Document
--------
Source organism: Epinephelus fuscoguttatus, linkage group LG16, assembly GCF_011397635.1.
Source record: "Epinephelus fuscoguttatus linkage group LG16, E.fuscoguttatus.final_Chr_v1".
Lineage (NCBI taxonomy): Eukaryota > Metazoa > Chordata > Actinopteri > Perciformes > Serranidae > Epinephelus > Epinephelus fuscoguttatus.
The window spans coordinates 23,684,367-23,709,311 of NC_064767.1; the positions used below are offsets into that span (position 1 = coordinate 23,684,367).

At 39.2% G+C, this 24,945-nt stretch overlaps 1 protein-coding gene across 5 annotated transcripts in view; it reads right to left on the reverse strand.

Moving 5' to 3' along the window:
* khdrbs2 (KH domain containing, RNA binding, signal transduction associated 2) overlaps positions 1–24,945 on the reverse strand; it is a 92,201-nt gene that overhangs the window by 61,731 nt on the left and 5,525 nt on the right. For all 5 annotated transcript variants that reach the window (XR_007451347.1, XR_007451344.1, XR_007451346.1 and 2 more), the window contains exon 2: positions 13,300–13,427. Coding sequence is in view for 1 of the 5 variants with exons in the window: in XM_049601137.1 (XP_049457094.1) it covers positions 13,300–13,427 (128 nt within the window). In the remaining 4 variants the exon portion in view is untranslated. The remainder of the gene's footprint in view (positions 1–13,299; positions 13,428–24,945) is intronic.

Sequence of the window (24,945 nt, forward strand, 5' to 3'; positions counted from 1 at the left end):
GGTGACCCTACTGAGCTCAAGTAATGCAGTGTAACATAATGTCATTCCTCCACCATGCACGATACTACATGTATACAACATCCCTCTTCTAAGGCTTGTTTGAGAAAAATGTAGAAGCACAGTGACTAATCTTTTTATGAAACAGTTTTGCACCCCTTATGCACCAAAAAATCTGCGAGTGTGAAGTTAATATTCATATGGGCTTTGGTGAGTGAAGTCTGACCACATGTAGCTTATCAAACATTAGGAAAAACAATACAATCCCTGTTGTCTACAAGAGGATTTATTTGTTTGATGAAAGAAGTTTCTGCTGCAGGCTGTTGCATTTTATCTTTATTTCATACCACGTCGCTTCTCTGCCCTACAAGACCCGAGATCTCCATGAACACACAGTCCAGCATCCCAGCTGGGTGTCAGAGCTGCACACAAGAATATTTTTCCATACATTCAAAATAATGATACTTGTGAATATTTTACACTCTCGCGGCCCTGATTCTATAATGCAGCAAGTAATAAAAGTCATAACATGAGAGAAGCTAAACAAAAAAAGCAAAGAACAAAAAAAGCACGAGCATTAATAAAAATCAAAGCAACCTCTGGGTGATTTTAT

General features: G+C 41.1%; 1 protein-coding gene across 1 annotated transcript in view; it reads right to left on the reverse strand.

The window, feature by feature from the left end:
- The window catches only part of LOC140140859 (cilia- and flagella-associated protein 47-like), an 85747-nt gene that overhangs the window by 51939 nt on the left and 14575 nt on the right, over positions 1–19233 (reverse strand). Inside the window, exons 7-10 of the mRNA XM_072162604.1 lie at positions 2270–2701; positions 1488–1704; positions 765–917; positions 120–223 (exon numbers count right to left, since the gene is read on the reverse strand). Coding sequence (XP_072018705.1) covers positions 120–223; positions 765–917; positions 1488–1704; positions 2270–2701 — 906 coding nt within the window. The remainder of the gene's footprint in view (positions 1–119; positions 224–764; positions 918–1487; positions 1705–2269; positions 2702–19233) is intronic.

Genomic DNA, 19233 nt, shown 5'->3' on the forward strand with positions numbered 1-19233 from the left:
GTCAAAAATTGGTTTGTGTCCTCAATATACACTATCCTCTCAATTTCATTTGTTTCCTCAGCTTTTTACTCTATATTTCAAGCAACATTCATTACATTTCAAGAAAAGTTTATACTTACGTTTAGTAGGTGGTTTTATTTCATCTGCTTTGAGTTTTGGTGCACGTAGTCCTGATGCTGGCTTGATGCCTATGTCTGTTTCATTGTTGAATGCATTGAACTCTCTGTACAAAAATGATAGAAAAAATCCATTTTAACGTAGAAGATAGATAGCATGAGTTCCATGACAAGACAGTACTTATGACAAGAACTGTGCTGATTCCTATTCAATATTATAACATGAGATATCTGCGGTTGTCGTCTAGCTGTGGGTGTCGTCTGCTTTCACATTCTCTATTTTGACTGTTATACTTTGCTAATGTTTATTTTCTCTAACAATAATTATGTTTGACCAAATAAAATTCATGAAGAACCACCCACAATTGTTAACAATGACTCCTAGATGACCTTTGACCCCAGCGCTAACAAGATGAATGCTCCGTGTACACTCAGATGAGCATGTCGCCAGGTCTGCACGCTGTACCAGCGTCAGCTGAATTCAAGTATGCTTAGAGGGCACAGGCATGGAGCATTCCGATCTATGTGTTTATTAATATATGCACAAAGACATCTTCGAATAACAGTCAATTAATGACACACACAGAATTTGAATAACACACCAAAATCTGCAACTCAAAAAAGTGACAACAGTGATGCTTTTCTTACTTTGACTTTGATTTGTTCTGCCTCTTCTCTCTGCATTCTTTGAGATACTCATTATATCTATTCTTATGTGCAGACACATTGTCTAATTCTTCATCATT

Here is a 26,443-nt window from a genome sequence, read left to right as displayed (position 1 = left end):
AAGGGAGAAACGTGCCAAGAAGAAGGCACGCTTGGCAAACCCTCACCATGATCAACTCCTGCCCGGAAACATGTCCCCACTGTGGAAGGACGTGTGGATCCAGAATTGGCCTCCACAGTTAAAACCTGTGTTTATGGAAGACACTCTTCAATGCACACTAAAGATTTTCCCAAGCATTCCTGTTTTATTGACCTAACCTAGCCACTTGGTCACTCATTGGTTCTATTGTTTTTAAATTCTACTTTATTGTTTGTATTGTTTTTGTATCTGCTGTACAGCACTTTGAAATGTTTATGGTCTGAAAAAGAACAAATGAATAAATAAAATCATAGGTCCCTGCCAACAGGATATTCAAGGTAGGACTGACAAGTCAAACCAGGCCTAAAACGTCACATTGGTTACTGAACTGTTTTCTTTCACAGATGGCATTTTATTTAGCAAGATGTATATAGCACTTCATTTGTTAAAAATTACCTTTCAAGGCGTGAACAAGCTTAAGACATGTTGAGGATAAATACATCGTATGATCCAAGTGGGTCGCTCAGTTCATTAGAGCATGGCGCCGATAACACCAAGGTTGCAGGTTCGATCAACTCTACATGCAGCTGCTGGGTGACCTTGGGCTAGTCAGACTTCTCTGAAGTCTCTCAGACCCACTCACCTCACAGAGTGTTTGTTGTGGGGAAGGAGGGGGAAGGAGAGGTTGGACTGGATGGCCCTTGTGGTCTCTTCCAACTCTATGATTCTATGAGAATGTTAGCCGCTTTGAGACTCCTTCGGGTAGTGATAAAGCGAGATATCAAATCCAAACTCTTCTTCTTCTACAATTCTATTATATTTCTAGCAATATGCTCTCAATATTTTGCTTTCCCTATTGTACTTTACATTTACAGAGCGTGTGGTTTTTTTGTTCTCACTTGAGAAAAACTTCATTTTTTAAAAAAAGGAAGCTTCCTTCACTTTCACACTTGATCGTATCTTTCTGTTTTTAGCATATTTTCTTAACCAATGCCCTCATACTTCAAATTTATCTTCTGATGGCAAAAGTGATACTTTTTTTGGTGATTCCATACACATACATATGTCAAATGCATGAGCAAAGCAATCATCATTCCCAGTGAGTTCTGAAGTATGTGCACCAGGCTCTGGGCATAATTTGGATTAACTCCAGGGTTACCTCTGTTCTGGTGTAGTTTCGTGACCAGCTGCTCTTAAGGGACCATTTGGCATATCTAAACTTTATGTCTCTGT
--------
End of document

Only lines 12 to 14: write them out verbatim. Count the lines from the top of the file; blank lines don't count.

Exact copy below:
- The window catches only part of LOC140140859 (cilia- and flagella-associated protein 47-like), an 85747-nt gene that overhangs the window by 51939 nt on the left and 14575 nt on the right, over positions 1–19233 (reverse strand). Inside the window, exons 7-10 of the mRNA XM_072162604.1 lie at positions 2270–2701; positions 1488–1704; positions 765–917; positions 120–223 (exon numbers count right to left, since the gene is read on the reverse strand). Coding sequence (XP_072018705.1) covers positions 120–223; positions 765–917; positions 1488–1704; positions 2270–2701 — 906 coding nt within the window. The remainder of the gene's footprint in view (positions 1–119; positions 224–764; positions 918–1487; positions 1705–2269; positions 2702–19233) is intronic.

Genomic DNA, 19233 nt, shown 5'->3' on the forward strand with positions numbered 1-19233 from the left:
GTCAAAAATTGGTTTGTGTCCTCAATATACACTATCCTCTCAATTTCATTTGTTTCCTCAGCTTTTTACTCTATATTTCAAGCAACATTCATTACATTTCAAGAAAAGTTTATACTTACGTTTAGTAGGTGGTTTTATTTCATCTGCTTTGAGTTTTGGTGCACGTAGTCCTGATGCTGGCTTGATGCCTATGTCTGTTTCATTGTTGAATGCATTGAACTCTCTGTACAAAAATGATAGAAAAAATCCATTTTAACGTAGAAGATAGATAGCATGAGTTCCATGACAAGACAGTACTTATGACAAGAACTGTGCTGATTCCTATTCAATATTATAACATGAGATATCTGCGGTTGTCGTCTAGCTGTGGGTGTCGTCTGCTTTCACATTCTCTATTTTGACTGTTATACTTTGCTAATGTTTATTTTCTCTAACAATAATTATGTTTGACCAAATAAAATTCATGAAGAACCACCCACAATTGTTAACAATGACTCCTAGATGACCTTTGACCCCAGCGCTAACAAGATGAATGCTCCGTGTACACTCAGATGAGCATGTCGCCAGGTCTGCACGCTGTACCAGCGTCAGCTGAATTCAAGTATGCTTAGAGGGCACAGGCATGGAGCATTCCGATCTATGTGTTTATTAATATATGCACAAAGACATCTTCGAATAACAGTCAATTAATGACACACACAGAATTTGAATAACACACCAAAATCTGCAACTCAAAAAAGTGACAACAGTGATGCTTTTCTTACTTTGACTTTGATTTGTTCTGCCTCTTCTCTCTGCATTCTTTGAGATACTCATTATATCTATTCTTATGTGCAGACACATTGTCTAATTCTTCATCATT